At the core of a baby boomer is never having liked being told what they can and can’t do.
It’s precisely what got them to change the paradigms and the politics, love more freely, have kids later, divorce easier and take up marathons in their 50s.
They’re a diverse group. Some are currently retired, others are working on second careers, many are empty nesters, and due to death or divorce, there are still others starting new families or back on the dating scene.
It’s this type of multiplicity and financial stability that allows them to be demanding consumers.
They insist on convenience, client orientation and consumer control. Without it, they don’t hesitate to walk away from services or health care providers.
Earlier boomers want instruction; later boomers want information.
All boomers are likely to be wellness focused, and want influence over their health care decisions. When they’re not satisfied with the advice given, or the received treatment (in both the literal and figurative sense) they’ll keep searching until they are.
It’s what has them very receptive to alternative medicines and therapies.
This includes improving their diet and exercise regimens because they’re so interested in their appearance. Most of them can’t believe how old they really are.
Late boomers use the internet to research the most recent dental technology available to them. They tend to reject amalgams in favour of more aesthetic, less toxic materials like all-porcelain crowns.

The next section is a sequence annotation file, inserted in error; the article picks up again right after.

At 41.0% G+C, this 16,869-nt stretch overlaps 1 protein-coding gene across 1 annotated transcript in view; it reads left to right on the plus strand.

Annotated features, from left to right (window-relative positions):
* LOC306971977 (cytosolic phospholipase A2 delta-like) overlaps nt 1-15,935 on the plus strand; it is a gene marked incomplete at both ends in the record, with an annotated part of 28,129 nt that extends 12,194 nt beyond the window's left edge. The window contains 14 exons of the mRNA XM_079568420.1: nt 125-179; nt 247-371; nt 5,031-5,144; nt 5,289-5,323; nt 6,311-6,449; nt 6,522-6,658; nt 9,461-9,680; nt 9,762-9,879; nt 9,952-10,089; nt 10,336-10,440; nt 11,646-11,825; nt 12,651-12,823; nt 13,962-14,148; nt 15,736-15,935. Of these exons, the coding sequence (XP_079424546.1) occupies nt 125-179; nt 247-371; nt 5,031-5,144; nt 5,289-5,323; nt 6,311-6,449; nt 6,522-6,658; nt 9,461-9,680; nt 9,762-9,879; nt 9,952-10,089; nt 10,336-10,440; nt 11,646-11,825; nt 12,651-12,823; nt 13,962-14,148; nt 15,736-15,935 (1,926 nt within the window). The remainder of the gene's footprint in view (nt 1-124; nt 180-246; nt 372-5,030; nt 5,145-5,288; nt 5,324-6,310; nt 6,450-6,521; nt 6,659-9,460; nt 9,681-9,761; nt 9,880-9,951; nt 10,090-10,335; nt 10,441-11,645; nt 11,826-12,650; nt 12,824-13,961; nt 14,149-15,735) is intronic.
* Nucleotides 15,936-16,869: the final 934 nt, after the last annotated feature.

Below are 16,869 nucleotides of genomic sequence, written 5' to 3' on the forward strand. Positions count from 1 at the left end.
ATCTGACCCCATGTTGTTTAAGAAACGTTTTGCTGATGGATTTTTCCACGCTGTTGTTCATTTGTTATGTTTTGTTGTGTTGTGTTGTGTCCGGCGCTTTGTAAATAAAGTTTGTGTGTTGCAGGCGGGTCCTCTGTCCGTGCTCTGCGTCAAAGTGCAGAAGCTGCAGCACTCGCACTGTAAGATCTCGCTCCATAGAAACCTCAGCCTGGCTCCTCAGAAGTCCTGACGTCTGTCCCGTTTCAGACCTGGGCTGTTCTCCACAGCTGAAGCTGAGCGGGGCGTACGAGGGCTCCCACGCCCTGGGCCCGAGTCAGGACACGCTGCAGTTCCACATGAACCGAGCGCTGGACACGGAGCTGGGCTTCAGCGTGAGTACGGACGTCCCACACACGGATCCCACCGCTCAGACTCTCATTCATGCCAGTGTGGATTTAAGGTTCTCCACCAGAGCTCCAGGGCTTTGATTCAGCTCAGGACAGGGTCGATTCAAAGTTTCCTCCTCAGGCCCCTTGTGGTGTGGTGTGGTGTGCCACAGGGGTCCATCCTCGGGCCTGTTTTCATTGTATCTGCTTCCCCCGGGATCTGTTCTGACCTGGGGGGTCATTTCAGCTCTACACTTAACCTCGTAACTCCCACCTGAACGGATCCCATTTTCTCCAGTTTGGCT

They’re comfortable paying for more expensive dental procedures – whether necessary or cosmetic – because they’ve grown up with the belief that ‘you get what you pay for’ along with the added assurance of being savvy consumers very aware of their rights.
Mostly, they got them for us.
Boomers believe that a beautiful smile can surmount the appearance of aging.
They see an attractive smile as being more youthful. More than 60% would spend on their teeth rather than on weight loss or plastic surgery.
They’re making up for any previous dental neglect by adhering to those six-monthly appointments and adopting really good home oral hygiene practices. Often they’ll invest in water piks, and the very best in electric toothbrushes and dental products.
Along with dental implants in preference to dentures, this is a demographic that opts for porcelain veneers, cosmetic bonding, porcelain crowns and regular teeth whitening. When you’re cheering yourself on with lots of red wine and barista coffees, you have to.
For the generation that vowed never to trust anyone over 30, they’re eating those words with very, very nice teeth.